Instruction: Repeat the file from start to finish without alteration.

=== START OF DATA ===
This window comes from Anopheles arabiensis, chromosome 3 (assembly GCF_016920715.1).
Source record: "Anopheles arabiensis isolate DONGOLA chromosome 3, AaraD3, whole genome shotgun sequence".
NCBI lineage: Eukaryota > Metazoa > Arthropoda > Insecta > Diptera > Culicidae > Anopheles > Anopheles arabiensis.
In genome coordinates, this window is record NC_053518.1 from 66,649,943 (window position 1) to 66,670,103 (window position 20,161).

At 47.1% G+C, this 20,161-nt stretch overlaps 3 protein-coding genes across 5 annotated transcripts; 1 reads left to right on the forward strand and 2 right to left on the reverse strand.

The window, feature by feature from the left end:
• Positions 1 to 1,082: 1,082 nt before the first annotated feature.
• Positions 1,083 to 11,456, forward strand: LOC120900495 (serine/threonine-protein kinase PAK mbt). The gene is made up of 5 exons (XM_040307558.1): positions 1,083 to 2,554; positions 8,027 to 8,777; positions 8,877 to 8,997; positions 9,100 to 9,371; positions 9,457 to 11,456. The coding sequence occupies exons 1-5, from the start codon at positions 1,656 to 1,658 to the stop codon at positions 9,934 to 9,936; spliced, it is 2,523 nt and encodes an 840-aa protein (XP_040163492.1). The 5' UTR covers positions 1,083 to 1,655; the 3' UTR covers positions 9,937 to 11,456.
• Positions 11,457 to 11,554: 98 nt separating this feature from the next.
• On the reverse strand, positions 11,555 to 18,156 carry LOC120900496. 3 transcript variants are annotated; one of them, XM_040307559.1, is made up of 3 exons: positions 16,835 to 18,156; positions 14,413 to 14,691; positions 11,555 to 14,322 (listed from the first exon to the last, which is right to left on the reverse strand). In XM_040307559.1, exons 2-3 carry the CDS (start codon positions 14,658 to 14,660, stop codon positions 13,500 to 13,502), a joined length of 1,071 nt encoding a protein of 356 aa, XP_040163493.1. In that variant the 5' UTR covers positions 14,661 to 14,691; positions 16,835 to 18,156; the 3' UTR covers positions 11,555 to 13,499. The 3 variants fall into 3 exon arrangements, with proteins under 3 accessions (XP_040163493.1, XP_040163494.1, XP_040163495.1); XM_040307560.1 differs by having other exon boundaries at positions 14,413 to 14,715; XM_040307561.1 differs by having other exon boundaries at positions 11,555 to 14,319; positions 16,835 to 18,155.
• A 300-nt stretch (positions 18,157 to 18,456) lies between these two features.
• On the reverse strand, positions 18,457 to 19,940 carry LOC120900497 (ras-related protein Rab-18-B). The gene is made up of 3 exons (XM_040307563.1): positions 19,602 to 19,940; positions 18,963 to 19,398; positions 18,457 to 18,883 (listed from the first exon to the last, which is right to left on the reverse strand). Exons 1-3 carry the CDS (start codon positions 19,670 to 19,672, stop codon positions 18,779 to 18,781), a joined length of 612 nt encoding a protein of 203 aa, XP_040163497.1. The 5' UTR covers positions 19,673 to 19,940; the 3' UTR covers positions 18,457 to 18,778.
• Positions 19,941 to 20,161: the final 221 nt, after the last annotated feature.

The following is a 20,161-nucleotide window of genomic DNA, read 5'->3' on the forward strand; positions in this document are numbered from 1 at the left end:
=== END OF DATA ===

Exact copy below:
This window comes from Anopheles arabiensis, chromosome 3 (assembly GCF_016920715.1).
Source record: "Anopheles arabiensis isolate DONGOLA chromosome 3, AaraD3, whole genome shotgun sequence".
NCBI lineage: Eukaryota > Metazoa > Arthropoda > Insecta > Diptera > Culicidae > Anopheles > Anopheles arabiensis.
In genome coordinates, this window is record NC_053518.1 from 66,649,943 (window position 1) to 66,670,103 (window position 20,161).

At 47.1% G+C, this 20,161-nt stretch overlaps 3 protein-coding genes across 5 annotated transcripts; 1 reads left to right on the forward strand and 2 right to left on the reverse strand.

The window, feature by feature from the left end:
• Positions 1 to 1,082: 1,082 nt before the first annotated feature.
• Positions 1,083 to 11,456, forward strand: LOC120900495 (serine/threonine-protein kinase PAK mbt). The gene is made up of 5 exons (XM_040307558.1): positions 1,083 to 2,554; positions 8,027 to 8,777; positions 8,877 to 8,997; positions 9,100 to 9,371; positions 9,457 to 11,456. The coding sequence occupies exons 1-5, from the start codon at positions 1,656 to 1,658 to the stop codon at positions 9,934 to 9,936; spliced, it is 2,523 nt and encodes an 840-aa protein (XP_040163492.1). The 5' UTR covers positions 1,083 to 1,655; the 3' UTR covers positions 9,937 to 11,456.
• Positions 11,457 to 11,554: 98 nt separating this feature from the next.
• On the reverse strand, positions 11,555 to 18,156 carry LOC120900496. 3 transcript variants are annotated; one of them, XM_040307559.1, is made up of 3 exons: positions 16,835 to 18,156; positions 14,413 to 14,691; positions 11,555 to 14,322 (listed from the first exon to the last, which is right to left on the reverse strand). In XM_040307559.1, exons 2-3 carry the CDS (start codon positions 14,658 to 14,660, stop codon positions 13,500 to 13,502), a joined length of 1,071 nt encoding a protein of 356 aa, XP_040163493.1. In that variant the 5' UTR covers positions 14,661 to 14,691; positions 16,835 to 18,156; the 3' UTR covers positions 11,555 to 13,499. The 3 variants fall into 3 exon arrangements, with proteins under 3 accessions (XP_040163493.1, XP_040163494.1, XP_040163495.1); XM_040307560.1 differs by having other exon boundaries at positions 14,413 to 14,715; XM_040307561.1 differs by having other exon boundaries at positions 11,555 to 14,319; positions 16,835 to 18,155.
• A 300-nt stretch (positions 18,157 to 18,456) lies between these two features.
• On the reverse strand, positions 18,457 to 19,940 carry LOC120900497 (ras-related protein Rab-18-B). The gene is made up of 3 exons (XM_040307563.1): positions 19,602 to 19,940; positions 18,963 to 19,398; positions 18,457 to 18,883 (listed from the first exon to the last, which is right to left on the reverse strand). Exons 1-3 carry the CDS (start codon positions 19,670 to 19,672, stop codon positions 18,779 to 18,781), a joined length of 612 nt encoding a protein of 203 aa, XP_040163497.1. The 5' UTR covers positions 19,673 to 19,940; the 3' UTR covers positions 18,457 to 18,778.
• Positions 19,941 to 20,161: the final 221 nt, after the last annotated feature.

The following is a 20,161-nucleotide window of genomic DNA, read 5'->3' on the forward strand; positions in this document are numbered from 1 at the left end: